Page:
In 2021, Denver’s local government has seen significant successes and failures regarding city modification projects, from city council to the mayor’s office to the ballot.
In the 2021 election, Denverites adopted a $ 260 million bond package to fund more than 80 infrastructure projects as part of the city’s COVID-19 stimulus package. This will provide $ 104.04 million for municipal facilities projects, $ 38.6 million for housing projects, $ 63.32 million for transportation projects and $ 54.07 million for construction projects. parks and recreation.
Some of the larger projects planned include a $ 30 million renovation of the May Bonfils Stanton Theater in Loretto Heights, an additional $ 30 million for the construction of homeless shelters and $ 15.8 million for maintenance and construction of parks in Districts 1 and 11.
While voters approved the $ 260 million bond, the $ 450 million bond package failed when voters rejected a measure to spend $ 190 million on the construction of the National Western Center Arena and to renovate the historic building from 1909.
Funding for the arena has received constant criticism since the bond package was announced earlier this year, with many saying the funds would be better spent on housing or public health. Mayor Michael Hancock, who proposed the bond package, said he intended to seek other sources of funding for the arena.
Denver voters also rejected three other city-changing voting measures that would have required the city to enforce its urban camping ban more aggressively, lowered the cap on Denver’s overall rate of sale and use and repealed the city group life ordinance.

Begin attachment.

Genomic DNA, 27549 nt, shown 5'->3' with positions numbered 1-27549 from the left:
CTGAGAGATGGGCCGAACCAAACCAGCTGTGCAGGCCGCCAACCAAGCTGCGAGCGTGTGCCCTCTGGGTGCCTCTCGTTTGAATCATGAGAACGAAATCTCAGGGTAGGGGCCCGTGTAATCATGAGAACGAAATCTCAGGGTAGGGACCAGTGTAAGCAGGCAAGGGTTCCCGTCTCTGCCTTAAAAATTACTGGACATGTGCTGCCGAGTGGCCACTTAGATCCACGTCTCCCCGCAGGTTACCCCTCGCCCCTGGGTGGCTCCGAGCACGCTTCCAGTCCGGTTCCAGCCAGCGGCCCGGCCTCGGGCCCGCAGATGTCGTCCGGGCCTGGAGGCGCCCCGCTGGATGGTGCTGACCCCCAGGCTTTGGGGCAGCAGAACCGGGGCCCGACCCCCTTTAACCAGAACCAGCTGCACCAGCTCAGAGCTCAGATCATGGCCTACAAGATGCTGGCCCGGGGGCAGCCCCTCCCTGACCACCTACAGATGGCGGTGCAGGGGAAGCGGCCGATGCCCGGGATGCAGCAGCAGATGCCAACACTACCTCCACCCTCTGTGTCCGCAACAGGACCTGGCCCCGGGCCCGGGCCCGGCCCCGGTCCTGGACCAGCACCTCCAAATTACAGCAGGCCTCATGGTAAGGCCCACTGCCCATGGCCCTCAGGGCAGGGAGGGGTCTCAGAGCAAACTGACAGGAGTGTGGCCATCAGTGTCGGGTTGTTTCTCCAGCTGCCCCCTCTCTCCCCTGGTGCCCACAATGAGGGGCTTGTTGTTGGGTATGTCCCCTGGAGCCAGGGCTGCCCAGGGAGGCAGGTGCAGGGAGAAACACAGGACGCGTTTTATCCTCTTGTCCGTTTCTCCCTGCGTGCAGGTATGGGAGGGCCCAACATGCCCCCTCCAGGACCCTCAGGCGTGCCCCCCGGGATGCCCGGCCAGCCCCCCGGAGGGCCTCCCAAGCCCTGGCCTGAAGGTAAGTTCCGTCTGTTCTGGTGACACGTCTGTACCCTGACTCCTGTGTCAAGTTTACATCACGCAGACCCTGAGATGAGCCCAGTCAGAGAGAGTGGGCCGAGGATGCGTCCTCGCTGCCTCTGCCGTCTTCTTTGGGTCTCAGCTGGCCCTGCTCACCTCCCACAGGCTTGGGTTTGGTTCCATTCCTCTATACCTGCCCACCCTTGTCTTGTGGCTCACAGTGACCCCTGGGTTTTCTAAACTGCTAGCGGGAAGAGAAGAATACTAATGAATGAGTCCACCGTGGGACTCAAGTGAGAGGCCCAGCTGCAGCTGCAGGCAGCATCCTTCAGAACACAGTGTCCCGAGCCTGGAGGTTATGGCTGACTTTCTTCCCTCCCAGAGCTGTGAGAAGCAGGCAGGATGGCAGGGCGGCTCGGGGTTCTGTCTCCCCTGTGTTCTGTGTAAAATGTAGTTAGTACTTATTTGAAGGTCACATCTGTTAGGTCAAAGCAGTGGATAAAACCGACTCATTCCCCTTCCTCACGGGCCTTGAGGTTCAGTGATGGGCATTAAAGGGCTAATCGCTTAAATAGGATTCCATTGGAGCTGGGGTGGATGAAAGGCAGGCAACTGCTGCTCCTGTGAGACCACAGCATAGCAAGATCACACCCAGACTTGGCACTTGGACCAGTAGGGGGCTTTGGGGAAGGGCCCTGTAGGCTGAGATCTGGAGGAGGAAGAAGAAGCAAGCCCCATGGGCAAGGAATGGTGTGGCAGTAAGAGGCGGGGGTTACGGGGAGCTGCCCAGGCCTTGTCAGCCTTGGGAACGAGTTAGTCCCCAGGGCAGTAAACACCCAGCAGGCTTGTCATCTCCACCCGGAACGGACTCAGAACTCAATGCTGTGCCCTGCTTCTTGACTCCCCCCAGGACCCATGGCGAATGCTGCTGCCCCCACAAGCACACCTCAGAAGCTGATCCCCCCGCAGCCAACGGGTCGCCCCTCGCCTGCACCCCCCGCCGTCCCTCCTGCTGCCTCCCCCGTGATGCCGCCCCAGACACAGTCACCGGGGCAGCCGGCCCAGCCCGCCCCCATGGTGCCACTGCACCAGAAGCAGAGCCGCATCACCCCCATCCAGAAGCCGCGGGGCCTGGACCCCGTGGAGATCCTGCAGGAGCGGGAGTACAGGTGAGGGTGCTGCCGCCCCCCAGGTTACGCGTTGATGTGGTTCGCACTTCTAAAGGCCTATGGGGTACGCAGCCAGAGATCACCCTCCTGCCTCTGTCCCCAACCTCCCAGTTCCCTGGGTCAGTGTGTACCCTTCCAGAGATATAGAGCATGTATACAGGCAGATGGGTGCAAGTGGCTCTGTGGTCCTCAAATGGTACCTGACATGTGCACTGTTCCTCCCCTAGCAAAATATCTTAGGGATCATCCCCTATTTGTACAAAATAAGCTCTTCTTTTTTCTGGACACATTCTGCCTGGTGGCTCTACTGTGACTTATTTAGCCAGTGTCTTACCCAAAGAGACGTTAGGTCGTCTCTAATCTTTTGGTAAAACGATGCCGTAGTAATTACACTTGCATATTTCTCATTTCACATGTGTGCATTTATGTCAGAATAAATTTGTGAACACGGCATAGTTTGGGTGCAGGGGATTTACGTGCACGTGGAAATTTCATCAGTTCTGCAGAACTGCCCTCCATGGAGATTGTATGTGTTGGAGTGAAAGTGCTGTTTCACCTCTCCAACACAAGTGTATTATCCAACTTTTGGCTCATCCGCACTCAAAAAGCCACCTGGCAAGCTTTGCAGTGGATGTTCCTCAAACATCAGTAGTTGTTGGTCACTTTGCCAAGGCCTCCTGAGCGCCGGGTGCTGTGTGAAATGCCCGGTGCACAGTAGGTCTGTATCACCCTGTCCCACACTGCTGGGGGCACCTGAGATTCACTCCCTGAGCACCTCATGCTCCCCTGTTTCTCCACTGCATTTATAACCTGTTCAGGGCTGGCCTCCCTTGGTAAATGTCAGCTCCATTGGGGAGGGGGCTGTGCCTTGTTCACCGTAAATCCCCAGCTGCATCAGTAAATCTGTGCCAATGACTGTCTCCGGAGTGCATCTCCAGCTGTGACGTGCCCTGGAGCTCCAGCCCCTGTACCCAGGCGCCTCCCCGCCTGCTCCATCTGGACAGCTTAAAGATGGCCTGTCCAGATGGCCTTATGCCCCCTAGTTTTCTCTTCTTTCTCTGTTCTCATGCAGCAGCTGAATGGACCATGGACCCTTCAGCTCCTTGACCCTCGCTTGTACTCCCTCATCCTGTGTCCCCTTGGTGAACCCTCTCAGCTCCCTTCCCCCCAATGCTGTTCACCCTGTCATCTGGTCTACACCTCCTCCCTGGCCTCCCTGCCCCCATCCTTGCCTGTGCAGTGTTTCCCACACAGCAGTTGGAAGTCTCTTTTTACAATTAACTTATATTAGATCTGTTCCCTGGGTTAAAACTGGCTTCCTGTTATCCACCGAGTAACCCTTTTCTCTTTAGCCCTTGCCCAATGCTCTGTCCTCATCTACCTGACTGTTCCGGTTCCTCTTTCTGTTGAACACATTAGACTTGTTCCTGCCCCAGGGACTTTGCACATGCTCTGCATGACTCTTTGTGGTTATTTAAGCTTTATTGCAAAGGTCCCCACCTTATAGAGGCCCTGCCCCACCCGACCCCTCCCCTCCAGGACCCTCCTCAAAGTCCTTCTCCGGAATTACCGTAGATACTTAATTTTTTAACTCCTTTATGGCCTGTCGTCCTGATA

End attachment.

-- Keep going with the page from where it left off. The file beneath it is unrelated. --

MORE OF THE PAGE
Meanwhile, voters approved an ordinance that requires a citywide vote to develop a property with a city-owned conservation easement, such as the Park Hill Golf Course, and an ordinance removing the mayor of the power to make appointments to the Office of the Independent Observer, giving the instead to a voluntary, citizen-led oversight board.
More recently, Denver City Council passed an ordinance in early December that would have banned the sale of most flavored tobacco products in the city. The ban – due to come into effect in 2023 – would have made it illegal to sell flavored menthol cigarettes, chewing tobacco and vaping products in an attempt to reduce tobacco use among young people.
After the council vote, a backlash erupted from the city’s 416 tobacco retailers who feared the ban would bankrupt them and adult tobacco users.
This led to Hancock vetoing the ban, marking only the second time Hancock has used his veto against the council in his 10 years as mayor. Although the veto has ended the ban for now, the flavored tobacco saga will likely continue into 2022. Hancock and a number of council members said they plan to pursue other policies to reduce the tobacco use among young people.